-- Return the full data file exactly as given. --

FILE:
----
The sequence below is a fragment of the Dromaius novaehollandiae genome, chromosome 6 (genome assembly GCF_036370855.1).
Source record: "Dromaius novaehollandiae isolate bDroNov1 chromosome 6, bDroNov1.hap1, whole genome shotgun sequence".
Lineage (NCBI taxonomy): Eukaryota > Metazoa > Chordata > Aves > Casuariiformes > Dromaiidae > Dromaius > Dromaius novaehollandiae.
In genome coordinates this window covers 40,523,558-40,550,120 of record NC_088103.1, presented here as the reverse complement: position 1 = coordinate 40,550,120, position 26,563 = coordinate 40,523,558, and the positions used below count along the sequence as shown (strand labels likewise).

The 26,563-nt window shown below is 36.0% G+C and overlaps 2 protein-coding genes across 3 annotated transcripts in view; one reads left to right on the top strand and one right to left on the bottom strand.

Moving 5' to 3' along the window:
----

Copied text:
The sequence below is a fragment of the Dromaius novaehollandiae genome, chromosome 6 (genome assembly GCF_036370855.1).
Source record: "Dromaius novaehollandiae isolate bDroNov1 chromosome 6, bDroNov1.hap1, whole genome shotgun sequence".
Lineage (NCBI taxonomy): Eukaryota > Metazoa > Chordata > Aves > Casuariiformes > Dromaiidae > Dromaius > Dromaius novaehollandiae.
In genome coordinates this window covers 40,523,558-40,550,120 of record NC_088103.1, presented here as the reverse complement: position 1 = coordinate 40,550,120, position 26,563 = coordinate 40,523,558, and the positions used below count along the sequence as shown (strand labels likewise).

The 26,563-nt window shown below is 36.0% G+C and overlaps 2 protein-coding genes across 3 annotated transcripts in view; one reads left to right on the top strand and one right to left on the bottom strand.

Moving 5' to 3' along the window: